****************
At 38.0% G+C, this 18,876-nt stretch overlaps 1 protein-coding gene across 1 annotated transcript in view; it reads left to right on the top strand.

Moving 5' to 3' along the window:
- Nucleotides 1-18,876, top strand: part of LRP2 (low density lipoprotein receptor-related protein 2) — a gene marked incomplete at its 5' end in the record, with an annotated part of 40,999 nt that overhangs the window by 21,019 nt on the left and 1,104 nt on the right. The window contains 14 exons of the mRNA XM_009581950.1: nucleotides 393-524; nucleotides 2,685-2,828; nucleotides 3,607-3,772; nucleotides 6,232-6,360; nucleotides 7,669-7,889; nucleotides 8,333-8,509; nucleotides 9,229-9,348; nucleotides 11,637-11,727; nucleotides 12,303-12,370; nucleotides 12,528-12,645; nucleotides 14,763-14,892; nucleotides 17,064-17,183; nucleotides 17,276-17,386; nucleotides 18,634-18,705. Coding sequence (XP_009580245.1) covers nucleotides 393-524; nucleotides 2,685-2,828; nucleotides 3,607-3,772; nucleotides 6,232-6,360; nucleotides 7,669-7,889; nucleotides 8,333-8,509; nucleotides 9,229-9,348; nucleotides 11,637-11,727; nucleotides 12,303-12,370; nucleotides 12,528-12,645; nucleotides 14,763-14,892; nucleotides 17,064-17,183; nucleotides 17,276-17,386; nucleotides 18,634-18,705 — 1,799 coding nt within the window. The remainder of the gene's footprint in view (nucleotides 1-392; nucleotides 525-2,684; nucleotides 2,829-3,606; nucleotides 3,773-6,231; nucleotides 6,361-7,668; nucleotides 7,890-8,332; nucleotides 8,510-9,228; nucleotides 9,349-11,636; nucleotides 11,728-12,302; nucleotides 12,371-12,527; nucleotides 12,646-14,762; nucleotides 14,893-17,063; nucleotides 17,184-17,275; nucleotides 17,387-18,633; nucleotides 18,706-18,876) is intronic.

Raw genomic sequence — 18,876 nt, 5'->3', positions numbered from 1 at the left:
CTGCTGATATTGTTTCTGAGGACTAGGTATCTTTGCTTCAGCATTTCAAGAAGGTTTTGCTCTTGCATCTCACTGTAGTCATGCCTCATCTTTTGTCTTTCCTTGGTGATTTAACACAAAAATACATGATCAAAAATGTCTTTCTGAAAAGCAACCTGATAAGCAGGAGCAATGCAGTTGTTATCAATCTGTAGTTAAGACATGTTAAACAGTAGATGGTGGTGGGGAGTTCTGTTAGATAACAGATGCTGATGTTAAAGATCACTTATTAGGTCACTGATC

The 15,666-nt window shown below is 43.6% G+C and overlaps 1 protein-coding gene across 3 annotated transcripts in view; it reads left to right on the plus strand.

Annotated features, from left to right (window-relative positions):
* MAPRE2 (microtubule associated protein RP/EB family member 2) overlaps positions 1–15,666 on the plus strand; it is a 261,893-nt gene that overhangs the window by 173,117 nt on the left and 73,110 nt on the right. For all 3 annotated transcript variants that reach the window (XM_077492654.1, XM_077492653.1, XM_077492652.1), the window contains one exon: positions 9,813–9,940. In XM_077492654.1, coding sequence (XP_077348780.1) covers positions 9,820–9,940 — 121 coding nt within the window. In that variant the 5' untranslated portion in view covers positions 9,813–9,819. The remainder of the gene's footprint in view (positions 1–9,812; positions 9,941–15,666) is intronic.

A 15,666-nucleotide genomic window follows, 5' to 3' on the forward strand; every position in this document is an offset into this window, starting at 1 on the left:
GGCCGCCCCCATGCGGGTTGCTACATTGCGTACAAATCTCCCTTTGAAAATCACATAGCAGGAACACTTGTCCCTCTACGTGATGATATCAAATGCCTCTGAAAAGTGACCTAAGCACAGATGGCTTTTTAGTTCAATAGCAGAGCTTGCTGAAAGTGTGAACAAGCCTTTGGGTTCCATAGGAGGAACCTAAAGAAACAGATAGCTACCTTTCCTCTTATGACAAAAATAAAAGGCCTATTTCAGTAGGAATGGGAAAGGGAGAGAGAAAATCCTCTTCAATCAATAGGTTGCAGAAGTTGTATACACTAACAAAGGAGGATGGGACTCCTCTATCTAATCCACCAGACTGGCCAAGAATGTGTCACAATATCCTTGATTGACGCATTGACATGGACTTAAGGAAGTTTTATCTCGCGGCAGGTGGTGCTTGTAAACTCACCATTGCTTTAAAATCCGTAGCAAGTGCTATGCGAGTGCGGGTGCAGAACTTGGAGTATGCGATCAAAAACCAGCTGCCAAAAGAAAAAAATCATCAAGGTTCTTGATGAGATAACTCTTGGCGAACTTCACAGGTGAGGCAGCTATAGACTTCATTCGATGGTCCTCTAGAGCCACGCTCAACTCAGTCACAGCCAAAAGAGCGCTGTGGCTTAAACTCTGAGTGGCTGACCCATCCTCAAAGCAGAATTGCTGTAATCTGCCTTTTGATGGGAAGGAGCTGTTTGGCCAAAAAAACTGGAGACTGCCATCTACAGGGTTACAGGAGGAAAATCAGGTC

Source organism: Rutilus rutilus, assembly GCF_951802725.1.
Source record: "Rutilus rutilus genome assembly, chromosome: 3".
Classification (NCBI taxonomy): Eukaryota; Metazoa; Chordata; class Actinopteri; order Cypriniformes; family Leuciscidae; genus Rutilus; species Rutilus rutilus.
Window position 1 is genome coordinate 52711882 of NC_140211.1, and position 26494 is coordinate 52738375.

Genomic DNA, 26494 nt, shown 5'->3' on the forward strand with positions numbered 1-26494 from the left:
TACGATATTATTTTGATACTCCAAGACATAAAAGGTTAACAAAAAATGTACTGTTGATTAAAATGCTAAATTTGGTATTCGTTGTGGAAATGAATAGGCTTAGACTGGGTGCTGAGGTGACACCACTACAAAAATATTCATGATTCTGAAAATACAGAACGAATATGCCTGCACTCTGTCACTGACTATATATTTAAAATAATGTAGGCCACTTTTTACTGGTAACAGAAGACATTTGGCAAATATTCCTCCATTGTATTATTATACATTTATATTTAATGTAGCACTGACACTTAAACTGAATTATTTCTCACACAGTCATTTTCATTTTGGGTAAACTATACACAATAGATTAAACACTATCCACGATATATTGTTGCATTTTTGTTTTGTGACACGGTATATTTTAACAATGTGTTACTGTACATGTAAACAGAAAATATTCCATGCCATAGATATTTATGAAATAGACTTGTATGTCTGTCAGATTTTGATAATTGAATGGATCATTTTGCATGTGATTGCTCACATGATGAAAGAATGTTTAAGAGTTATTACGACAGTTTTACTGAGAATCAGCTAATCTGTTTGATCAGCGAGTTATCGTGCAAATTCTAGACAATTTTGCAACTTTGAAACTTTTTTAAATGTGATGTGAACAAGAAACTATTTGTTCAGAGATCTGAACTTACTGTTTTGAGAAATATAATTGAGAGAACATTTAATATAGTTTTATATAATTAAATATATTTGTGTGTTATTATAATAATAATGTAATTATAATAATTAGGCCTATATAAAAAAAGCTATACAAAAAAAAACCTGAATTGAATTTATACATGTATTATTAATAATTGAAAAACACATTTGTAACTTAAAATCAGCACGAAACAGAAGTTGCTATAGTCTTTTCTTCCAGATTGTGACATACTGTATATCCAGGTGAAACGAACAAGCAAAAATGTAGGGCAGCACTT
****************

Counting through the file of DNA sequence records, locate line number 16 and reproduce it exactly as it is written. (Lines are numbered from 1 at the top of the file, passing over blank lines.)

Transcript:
TACGATATTATTTTGATACTCCAAGACATAAAAGGTTAACAAAAAATGTACTGTTGATTAAAATGCTAAATTTGGTATTCGTTGTGGAAATGAATAGGCTTAGACTGGGTGCTGAGGTGACACCACTACAAAAATATTCATGATTCTGAAAATACAGAACGAATATGCCTGCACTCTGTCACTGACTATATATTTAAAATAATGTAGGCCACTTTTTACTGGTAACAGAAGACATTTGGCAAATATTCCTCCATTGTATTATTATACATTTATATTTAATGTAGCACTGACACTTAAACTGAATTATTTCTCACACAGTCATTTTCATTTTGGGTAAACTATACACAATAGATTAAACACTATCCACGATATATTGTTGCATTTTTGTTTTGTGACACGGTATATTTTAACAATGTGTTACTGTACATGTAAACAGAAAATATTCCATGCCATAGATATTTATGAAATAGACTTGTATGTCTGTCAGATTTTGATAATTGAATGGATCATTTTGCATGTGATTGCTCACATGATGAAAGAATGTTTAAGAGTTATTACGACAGTTTTACTGAGAATCAGCTAATCTGTTTGATCAGCGAGTTATCGTGCAAATTCTAGACAATTTTGCAACTTTGAAACTTTTTTAAATGTGATGTGAACAAGAAACTATTTGTTCAGAGATCTGAACTTACTGTTTTGAGAAATATAATTGAGAGAACATTTAATATAGTTTTATATAATTAAATATATTTGTGTGTTATTATAATAATAATGTAATTATAATAATTAGGCCTATATAAAAAAAGCTATACAAAAAAAAACCTGAATTGAATTTATACATGTATTATTAATAATTGAAAAACACATTTGTAACTTAAAATCAGCACGAAACAGAAGTTGCTATAGTCTTTTCTTCCAGATTGTGACATACTGTATATCCAGGTGAAACGAACAAGCAAAAATGTAGGGCAGCACTT